Florida State football news 09.09.13: What did you learn from Florida-Miami?

Brad Barr-USA TODAY Sports

The biggest thing going on in the world of Florida State football over the weekend happened in Miami between the Florida Gators and Miami Hurricanes.

What an awful game to watch. I don't mean the result, one which was good for Florida State and the ACC, but rather just a lot of bad football.

Make no mistake, Florida was clearly the better team in the game. If they lined up to play again this Saturday, I'd again pick Florida. Why?

Florida's offense outgained Miami's by 200 yards, 413 to 212, amassing a 16-minute advantage in time of possession in the process, but also committed five turnovers in a 21-16 upset. In nine losses under coach Will Muschamp, the Gators have turned the ball over 29 times, compared to 18 giveaways in Muschamp's 19 wins. In 12 games in the red, his teams are 3-9.

But turnover luck, and yes, luck is a huge component of turnovers, will kill a team. Miami won this game despite gaining 4 yards/play and going 1-11 on third downs.

What did we learn from watching this game?

Miami's run defense is improved. Before the game, I said that Miami would have to gamble and load up against the run. If Driskel could take advantage by passing, Miami would lose. But if they didn't gamble and load up against the run, the Hurricanes would lose anyway. And they played good run defense.

Removing sacks, which are for some reason counted as run plays in college football, Florida ran for only 3.3 yards/carry, on 42 rushes. That's not good. More impressive to me, however, is that Florida's longest run was 12 yards. That's living to play another play -- a play on which the defense could force a turnover. Give Miami's defense a lot of credit for staying in there and fighting.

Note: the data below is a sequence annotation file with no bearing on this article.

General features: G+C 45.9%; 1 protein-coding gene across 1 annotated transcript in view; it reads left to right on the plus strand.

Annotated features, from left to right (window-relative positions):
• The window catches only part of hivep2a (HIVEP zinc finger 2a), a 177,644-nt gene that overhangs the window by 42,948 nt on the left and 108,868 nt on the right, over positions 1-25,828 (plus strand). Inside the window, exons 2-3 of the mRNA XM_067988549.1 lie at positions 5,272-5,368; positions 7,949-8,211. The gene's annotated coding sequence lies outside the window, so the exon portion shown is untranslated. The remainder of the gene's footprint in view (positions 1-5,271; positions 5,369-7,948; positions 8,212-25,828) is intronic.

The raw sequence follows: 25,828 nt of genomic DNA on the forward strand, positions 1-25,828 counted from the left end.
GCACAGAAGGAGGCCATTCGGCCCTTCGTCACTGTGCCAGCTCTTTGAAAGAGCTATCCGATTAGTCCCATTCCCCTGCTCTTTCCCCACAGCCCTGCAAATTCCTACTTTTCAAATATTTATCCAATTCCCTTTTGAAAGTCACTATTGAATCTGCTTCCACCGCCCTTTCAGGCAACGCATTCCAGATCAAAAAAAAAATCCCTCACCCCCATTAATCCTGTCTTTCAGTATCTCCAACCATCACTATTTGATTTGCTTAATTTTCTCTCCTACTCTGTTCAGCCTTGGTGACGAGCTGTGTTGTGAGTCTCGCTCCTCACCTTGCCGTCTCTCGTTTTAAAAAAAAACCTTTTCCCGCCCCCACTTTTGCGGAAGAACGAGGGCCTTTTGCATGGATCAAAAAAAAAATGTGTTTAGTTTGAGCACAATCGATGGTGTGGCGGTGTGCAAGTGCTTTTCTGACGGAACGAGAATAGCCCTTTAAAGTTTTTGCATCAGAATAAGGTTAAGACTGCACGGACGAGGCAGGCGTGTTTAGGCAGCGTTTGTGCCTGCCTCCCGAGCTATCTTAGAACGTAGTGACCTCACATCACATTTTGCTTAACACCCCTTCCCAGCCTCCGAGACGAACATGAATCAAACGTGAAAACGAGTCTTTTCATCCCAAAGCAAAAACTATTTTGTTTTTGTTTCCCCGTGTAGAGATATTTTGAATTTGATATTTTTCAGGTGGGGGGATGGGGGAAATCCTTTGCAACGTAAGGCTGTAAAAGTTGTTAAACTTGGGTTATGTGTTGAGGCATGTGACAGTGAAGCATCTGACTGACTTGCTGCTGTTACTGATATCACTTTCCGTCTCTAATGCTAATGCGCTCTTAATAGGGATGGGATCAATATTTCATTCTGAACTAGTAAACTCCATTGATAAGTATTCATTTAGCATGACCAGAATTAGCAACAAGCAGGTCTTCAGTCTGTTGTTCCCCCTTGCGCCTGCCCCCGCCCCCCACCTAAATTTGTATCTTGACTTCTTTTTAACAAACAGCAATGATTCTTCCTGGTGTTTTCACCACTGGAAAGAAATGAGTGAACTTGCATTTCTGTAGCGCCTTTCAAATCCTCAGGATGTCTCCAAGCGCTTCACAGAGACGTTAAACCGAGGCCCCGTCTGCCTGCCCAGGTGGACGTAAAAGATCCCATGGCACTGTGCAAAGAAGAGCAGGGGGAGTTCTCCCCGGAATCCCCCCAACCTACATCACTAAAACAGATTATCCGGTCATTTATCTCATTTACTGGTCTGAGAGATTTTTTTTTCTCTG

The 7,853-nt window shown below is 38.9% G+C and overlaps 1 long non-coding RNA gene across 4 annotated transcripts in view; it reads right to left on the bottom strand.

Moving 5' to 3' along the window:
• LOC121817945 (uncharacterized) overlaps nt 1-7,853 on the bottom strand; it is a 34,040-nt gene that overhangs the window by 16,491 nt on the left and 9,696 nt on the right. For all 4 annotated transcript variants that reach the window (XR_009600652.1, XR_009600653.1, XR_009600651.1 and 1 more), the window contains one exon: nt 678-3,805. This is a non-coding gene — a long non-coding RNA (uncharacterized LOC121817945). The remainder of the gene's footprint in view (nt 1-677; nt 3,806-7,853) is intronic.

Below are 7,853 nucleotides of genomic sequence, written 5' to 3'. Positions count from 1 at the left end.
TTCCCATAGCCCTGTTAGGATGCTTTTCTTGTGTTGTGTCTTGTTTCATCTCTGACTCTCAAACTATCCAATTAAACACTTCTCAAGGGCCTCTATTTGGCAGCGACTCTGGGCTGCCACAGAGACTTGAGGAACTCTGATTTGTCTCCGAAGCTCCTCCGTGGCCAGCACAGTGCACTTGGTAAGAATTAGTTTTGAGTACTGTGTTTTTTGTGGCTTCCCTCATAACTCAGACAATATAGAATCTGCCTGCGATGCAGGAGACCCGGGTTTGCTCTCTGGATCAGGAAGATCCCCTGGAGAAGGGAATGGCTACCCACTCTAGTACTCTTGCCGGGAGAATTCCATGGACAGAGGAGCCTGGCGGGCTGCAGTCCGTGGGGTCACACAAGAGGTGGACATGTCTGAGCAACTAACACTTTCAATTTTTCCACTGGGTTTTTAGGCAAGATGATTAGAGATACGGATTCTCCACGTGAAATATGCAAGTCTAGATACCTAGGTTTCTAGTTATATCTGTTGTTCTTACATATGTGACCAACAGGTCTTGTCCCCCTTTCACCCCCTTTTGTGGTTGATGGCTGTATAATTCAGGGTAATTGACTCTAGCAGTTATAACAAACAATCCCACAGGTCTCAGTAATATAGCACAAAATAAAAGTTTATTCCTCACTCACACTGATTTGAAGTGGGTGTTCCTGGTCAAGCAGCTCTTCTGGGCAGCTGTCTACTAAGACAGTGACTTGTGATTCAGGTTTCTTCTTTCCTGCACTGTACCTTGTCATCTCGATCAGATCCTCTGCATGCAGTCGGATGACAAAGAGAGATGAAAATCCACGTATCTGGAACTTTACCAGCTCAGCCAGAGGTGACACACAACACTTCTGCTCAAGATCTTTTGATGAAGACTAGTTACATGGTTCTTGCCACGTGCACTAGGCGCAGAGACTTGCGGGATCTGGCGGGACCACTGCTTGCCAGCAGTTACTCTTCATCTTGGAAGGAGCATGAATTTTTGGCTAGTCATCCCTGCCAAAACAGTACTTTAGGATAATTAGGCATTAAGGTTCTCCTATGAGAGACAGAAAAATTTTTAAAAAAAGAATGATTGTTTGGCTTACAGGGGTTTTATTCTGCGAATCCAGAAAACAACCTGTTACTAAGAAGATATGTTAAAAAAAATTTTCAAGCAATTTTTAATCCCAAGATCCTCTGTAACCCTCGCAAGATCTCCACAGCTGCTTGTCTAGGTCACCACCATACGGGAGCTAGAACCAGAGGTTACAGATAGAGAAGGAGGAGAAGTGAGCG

Those who were covering the game and saw the angles the TV cameras don't give, said that Driskel had multiple opportunities to burn the Hurricanes on bombs because Miami had turned receivers loose deep over the top. He didn't see them or didn't feel comfortable taking those shots. And thus, Miami's plan worked.

Florida's young safeties were a concern of mine going into the game, and Miami took advantage of it once in a huge way, hitting a bomb to Phillip Dorsett. Miami got Dorsett singled up on Marcus Maye, a freshman who is basically a linebacker, and Maye compounded his lack of coverage skills with poor technique and angle. TD Miami.

The major problem I had with Florida's plan is the lack of designed runs for Jeff Driskel. Driskel is an awesome runner on designed runs, and Miami's defense struggled against the QB read game (zone read, veer, etc.). Driskel had only four designed runs by my count. Someone who knows Florida's personnel very well told me that the Gators' backup quarterback situation is so bad that if Driskel couldn't play for some reason this year, Florida might lose six games. Did the risk of injury cause Florida to not run Driskel?

Florida clearly misses tight end Jordan Reed. Last year, Reed was Florida's go-to target on third down. He would get open and catch the football. This is especially evident over the middle. Trey Burton is OK, and Florida's receivers are not as bad as some think, but there isn't a different maker in this group when a play must be made.

Speaking of Driskel, he was not near as bad as some believe. He actually outplayed Stephen Morris, though neither were good. His yards/attempt was 8.8, while Morris' was 6.5. Adjusting for interceptions, Driskel was 6.1 and Morris was 4.7.

Luckily for Miami, Florida did not come down with any of those four other throws.